I just did a scan with nmap and it found a ssh service running (nothing wrong here). The problem is it identifies the service as OpenSSH 12.1, but when I looked on the website of OpenSSH they say the last release is 7.3

Here the command, if it may help:

nmap -sS -A -p 22 xxx.xxx.xxx.xxx

Here is the output:

Starting Nmap 7.12SVN ( https://nmap.org ) at 2016-08-15 15:29 EDT
Nmap scan report for xx.xx.xx.xx
Host is up (0.00026s latency).
22/tcp open  ssh     OpenSSH 12.1 (protocol 2.0)
| ssh-hostkey:
|   1024 xx (DSA)
|_  2048 xx (RSA)
Warning: OSScan results may be unreliable because we could not find at least 1 open and 1 closed port
Device type: general purpose
Running: Linux 2.6.X
OS CPE: cpe:/o:linux:linux_kernel:2.6.32
OS details: Linux 2.6.32, Linux 2.6.32 - 2.6.35

Any idea?


2 Answers 2


Someone is being deliberately deceptive. Nmap's service fingerprints are written as regular expressions that match and capture portions of the banner. Here's an example for OpenSSH:

match ssh m|^SSH-([\d.]+)-OpenSSH[_-]([\w.]+)\r?\n|i p/OpenSSH/ v/$2/ i/protocol $1/ cpe:/a:openbsd:openssh:$2/

So if someone created an SSH service that returned a banner like this:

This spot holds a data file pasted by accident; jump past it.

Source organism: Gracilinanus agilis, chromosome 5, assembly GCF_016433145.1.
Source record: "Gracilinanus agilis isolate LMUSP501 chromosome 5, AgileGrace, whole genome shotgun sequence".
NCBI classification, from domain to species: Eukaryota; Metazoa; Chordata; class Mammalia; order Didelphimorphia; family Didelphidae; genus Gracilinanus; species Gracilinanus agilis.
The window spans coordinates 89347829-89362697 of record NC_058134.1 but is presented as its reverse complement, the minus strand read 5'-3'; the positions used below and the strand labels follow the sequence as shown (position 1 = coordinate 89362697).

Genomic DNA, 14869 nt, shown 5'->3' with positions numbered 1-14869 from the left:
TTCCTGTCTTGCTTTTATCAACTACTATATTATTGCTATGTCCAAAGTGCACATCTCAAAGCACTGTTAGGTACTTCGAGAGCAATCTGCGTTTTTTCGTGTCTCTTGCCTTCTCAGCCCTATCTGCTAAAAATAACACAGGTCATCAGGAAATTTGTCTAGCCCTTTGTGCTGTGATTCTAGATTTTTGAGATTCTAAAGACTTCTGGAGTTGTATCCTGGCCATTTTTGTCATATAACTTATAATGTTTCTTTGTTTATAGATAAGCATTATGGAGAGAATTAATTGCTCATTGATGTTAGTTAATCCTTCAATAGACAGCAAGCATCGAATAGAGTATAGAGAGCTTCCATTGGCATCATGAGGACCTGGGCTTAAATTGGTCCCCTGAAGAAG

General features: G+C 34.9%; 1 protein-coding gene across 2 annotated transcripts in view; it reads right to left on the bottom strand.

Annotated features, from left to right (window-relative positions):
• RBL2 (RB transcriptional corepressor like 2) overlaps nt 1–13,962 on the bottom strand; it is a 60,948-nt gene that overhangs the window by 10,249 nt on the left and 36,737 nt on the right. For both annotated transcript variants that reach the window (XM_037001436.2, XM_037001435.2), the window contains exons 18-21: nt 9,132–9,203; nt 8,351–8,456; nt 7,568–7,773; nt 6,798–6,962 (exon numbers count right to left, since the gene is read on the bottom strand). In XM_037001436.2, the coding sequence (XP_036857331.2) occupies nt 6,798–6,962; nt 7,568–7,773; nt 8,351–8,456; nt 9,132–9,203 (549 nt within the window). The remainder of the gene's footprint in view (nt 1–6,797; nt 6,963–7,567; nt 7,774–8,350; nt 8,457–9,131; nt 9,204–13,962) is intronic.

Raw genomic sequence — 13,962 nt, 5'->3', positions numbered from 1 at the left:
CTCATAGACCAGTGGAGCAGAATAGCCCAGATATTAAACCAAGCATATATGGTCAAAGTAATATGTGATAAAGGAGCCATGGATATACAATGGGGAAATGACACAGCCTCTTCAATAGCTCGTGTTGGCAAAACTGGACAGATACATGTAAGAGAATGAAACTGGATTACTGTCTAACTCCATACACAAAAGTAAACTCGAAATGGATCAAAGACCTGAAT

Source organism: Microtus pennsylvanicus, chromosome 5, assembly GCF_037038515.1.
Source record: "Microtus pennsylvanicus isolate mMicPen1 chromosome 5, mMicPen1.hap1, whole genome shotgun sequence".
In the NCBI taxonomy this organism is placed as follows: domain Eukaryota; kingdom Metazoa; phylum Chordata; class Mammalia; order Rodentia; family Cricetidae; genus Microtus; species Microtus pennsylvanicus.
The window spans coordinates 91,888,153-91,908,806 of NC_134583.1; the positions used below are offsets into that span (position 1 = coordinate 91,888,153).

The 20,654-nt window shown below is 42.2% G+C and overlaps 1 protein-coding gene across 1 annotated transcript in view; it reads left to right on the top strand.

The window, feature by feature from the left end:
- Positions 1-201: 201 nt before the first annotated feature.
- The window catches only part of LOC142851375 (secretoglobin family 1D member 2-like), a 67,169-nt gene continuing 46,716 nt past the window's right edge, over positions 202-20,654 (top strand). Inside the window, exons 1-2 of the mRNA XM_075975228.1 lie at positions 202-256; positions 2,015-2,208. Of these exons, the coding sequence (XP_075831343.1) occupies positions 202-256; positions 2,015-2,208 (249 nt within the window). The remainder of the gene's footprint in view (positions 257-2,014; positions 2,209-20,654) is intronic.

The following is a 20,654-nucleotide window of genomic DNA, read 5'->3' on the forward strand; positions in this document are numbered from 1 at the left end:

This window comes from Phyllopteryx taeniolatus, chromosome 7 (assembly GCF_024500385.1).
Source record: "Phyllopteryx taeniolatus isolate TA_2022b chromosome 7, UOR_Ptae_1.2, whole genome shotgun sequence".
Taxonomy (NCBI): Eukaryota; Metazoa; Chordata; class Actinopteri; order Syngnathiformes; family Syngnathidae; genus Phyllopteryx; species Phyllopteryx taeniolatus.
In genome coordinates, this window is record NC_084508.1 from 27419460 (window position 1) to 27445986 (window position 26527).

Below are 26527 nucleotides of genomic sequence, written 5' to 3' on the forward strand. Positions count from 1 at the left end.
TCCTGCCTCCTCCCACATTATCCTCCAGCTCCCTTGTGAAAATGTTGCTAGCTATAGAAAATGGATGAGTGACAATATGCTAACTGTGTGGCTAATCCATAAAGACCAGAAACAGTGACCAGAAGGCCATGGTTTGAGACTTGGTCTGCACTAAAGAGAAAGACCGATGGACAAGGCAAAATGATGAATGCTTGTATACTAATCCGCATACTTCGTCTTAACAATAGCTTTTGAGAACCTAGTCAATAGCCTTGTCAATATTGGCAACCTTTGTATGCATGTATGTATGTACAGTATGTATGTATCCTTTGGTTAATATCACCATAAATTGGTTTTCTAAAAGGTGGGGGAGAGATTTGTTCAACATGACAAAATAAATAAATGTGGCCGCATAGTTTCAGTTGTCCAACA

Then it would produce the output you see. OpenSSH itself does not allow this banner to be configured at runtime, so the person in question either changed the code before compiling or is running some other SSH daemon.

  • It's also possible he has a custom (poisoned?) version of nmap-service-probes in his installation. He could compare his copy to svn.nmap.org/nmap/nmap-service-probes to make sure. Aug 15, 2016 at 20:07
  • @bonsaiviking Ok thanks, I will to look further into it. It could make sense, because Nexpose is giving me info that the scan is on a Palo Alto Networks PA Firewall ... For my personnal knowledge, were did you get this information? :) Aug 15, 2016 at 20:09
  • I confirm the banner. Using telnet xx.xx.xx.xx 22 give me the banner with the OpenSSH-12.1 Aug 15, 2016 at 20:24

I'm pretty sure Palo Alto is doing this intentionally. Every instance of OpenSSH 12.1 that I have seen were Palo Alto PA firewalls. I think they're doing this so that a scanning tool will not show vulnerabilities in their SSH.

Some of those firewalls were atleast 4 or 5 years old and if they are actually running OpenSSH and haven't been patched, those have to vulnerable. These firewalls may run in networks without their packages updated for years. So they could have chosen this version number so that it would remain latest for decades to come.

I'd suggest trying all the PoCs for OpenSSH in the last one decade to see how it holds up then.

  • In comments above, the OP confirms that the target is a Palo Alto Networks PA Firewall. But your speculation for why the version number is different needs support, else this is a pretty serious accusation. They might simply have their own version.
    – schroeder
    May 13, 2020 at 13:32
  • @schroeder - While they could indeed have their own version of SSH , it would not be OpenSSH. That would be a contradiction in definition. May 13, 2020 at 21:44

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